I have been selling to you, kitchen designers, for 20 years as a manufacturer’s rep. These are a couple of things I can say about virtually all of you:
- You work hard
- You know your products and how to design
- You want the best for your customer
- You deliver a good experience
- Unfortunately most of you don’t make as much money as you should. Especially for the expertise designing kitchens demands
How do I know? Most of you can’t afford to buy the products you sell for your own homes.
And more tangibly, industry statistics speak to the lack of resources you generally have to invest back in your business. And I see the lack of investment -- old samples, outdated displays, no showroom, no investment in marketing (more on this later)
Why invest in cabinetry marketing services?
The why is simple: Either you don’t sell enough jobs or you don’t generate enough profit from the jobs you do sell.
Part of the challenge is how consumers buy kitchen cabinetry and design services. Consumers have been conditioned to think designs are free, thanks to home centers and designers advertising free design. Most designers don’t get “paid” for their design services until they sell the job. Your mark-up on the job is your payment for design services rendered. For example, if you quote 10 jobs and sell 4, that means the 4 jobs you sold paid for the hours you put into 6 jobs you didn’t sell.
However, you didn’t sell the 4 jobs for enough to pay for your time on the 6 you didn’t. That is the real problem in our business.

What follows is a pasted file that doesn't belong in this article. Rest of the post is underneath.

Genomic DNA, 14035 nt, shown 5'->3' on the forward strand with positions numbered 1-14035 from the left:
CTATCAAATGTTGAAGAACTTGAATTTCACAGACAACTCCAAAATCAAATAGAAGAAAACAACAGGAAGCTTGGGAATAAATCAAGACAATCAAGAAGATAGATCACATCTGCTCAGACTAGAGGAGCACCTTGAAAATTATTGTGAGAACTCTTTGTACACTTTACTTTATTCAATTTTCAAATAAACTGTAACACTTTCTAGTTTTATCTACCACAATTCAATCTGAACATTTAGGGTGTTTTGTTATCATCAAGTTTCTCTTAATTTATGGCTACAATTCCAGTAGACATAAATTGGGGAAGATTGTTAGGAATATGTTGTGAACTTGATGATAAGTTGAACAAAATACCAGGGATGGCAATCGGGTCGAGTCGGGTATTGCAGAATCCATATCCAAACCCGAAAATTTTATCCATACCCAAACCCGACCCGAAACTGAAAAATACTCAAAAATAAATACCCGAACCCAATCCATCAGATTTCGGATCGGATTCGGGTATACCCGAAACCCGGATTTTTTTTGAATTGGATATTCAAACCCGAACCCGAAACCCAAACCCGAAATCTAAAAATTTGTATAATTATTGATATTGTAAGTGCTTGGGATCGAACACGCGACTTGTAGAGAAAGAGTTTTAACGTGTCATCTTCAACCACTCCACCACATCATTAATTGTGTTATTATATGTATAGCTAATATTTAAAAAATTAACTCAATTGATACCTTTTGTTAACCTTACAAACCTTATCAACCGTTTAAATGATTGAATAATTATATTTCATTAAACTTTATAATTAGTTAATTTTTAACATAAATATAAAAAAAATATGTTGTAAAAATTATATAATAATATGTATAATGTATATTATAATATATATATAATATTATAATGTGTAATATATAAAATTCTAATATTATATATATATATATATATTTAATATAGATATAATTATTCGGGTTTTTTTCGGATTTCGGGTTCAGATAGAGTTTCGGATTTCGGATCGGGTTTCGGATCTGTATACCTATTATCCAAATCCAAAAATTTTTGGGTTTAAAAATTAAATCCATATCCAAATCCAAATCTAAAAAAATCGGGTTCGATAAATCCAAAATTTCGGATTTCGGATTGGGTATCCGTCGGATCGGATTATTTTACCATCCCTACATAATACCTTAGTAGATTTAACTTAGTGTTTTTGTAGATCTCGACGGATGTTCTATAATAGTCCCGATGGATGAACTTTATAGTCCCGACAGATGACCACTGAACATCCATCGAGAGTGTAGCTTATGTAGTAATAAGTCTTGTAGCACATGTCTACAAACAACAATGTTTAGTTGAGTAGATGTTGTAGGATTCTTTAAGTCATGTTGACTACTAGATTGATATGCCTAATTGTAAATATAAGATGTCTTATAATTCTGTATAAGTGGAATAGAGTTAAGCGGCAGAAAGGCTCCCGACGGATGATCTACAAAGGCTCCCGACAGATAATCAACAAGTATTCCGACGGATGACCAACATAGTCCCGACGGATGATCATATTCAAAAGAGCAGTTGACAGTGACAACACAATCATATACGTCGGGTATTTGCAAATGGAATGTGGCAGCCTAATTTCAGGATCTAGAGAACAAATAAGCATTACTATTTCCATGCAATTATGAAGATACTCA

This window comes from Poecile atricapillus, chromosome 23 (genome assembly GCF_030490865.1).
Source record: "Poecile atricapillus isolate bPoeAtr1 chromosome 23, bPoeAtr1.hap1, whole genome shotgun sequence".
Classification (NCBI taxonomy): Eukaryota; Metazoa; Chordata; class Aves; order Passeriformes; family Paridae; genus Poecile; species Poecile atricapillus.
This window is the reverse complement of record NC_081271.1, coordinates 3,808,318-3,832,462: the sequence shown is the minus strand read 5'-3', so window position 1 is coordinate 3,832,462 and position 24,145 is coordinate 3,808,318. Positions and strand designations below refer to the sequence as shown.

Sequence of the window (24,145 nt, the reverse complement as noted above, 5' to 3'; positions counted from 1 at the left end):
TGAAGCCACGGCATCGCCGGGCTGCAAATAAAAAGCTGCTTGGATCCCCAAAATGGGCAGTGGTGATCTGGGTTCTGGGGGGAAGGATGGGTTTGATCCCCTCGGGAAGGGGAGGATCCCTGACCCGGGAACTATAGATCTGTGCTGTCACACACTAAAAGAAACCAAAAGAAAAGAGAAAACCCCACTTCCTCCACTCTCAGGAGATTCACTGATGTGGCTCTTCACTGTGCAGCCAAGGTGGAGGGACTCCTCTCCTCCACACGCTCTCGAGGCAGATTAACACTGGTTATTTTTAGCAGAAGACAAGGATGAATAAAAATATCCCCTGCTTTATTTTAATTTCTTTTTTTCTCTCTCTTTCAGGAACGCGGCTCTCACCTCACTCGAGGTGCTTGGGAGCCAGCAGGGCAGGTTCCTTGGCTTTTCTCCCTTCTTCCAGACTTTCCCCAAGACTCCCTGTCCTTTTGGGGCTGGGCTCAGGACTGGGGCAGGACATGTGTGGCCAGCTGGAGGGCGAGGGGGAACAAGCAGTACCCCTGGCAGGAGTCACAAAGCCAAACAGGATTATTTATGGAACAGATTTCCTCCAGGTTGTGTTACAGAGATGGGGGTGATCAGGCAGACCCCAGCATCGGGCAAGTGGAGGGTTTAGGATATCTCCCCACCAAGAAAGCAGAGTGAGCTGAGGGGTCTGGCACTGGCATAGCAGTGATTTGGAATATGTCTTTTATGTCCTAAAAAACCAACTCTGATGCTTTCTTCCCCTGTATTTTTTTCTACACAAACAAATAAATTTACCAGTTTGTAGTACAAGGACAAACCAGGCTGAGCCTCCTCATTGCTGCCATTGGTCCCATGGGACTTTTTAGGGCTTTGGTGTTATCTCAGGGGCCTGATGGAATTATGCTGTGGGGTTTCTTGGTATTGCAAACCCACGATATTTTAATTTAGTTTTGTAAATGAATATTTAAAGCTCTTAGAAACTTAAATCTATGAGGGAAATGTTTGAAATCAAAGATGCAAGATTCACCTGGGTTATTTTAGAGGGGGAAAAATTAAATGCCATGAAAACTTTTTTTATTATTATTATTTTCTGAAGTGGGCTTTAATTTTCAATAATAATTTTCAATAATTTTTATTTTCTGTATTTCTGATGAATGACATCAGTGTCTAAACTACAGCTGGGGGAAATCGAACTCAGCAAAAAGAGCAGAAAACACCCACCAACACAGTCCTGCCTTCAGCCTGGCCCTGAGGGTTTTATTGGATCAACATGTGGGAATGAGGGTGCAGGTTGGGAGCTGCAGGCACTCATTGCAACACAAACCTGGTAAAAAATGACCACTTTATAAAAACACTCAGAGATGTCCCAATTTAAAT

Hey, if you do charge design fees -- good for you! You have dealt with a portion of the problem.
Every profession, to some degree, invests time without receiving money. However, the difference in other industries is that the owner of the company is not doing something as highly technical as designing a kitchen. And at the same time, ignoring all other aspects of running his/her business.
In other words, those other businesses have enough margin so that the owner can hire others, like salespeople to sell. But you say ”I don’t want to hire salespeople or designers”. You may say that, but I bet you would like to make enough money and have enough business to have that option.
But this isn’t about design fees. Not being able to charge design fees is a symptom of a bigger problem.
You need to take control of your business. You need to set the expectations. And stop responding to someone who doesn’t know half as much as you do -- like your customers, for instance.
The most important question to ask yourself
If technical knowledge isn’t lacking. And desire to do the best isn’t lacking. What is lacking in your business? How do you fix it? What do you fix?
There is only one way I know -- marketing. Marketing that consistently gets you the best possible leads.
Let’s deal with the big objection I know you are saying to yourself. I hear it all the time. And designers wear it as badge of success: ”I don’t need to do marketing because all my leads are word of mouth.”
Word of mouth is a great lead generator -- no argument here. It is also an excuse for not thinking about something that you know you should be thinking about.
You are intentionally creating a barrier to change.
Let me ask you this: Why would you expect your past customers to do your marketing for you? Kind of crazy, isn’t it?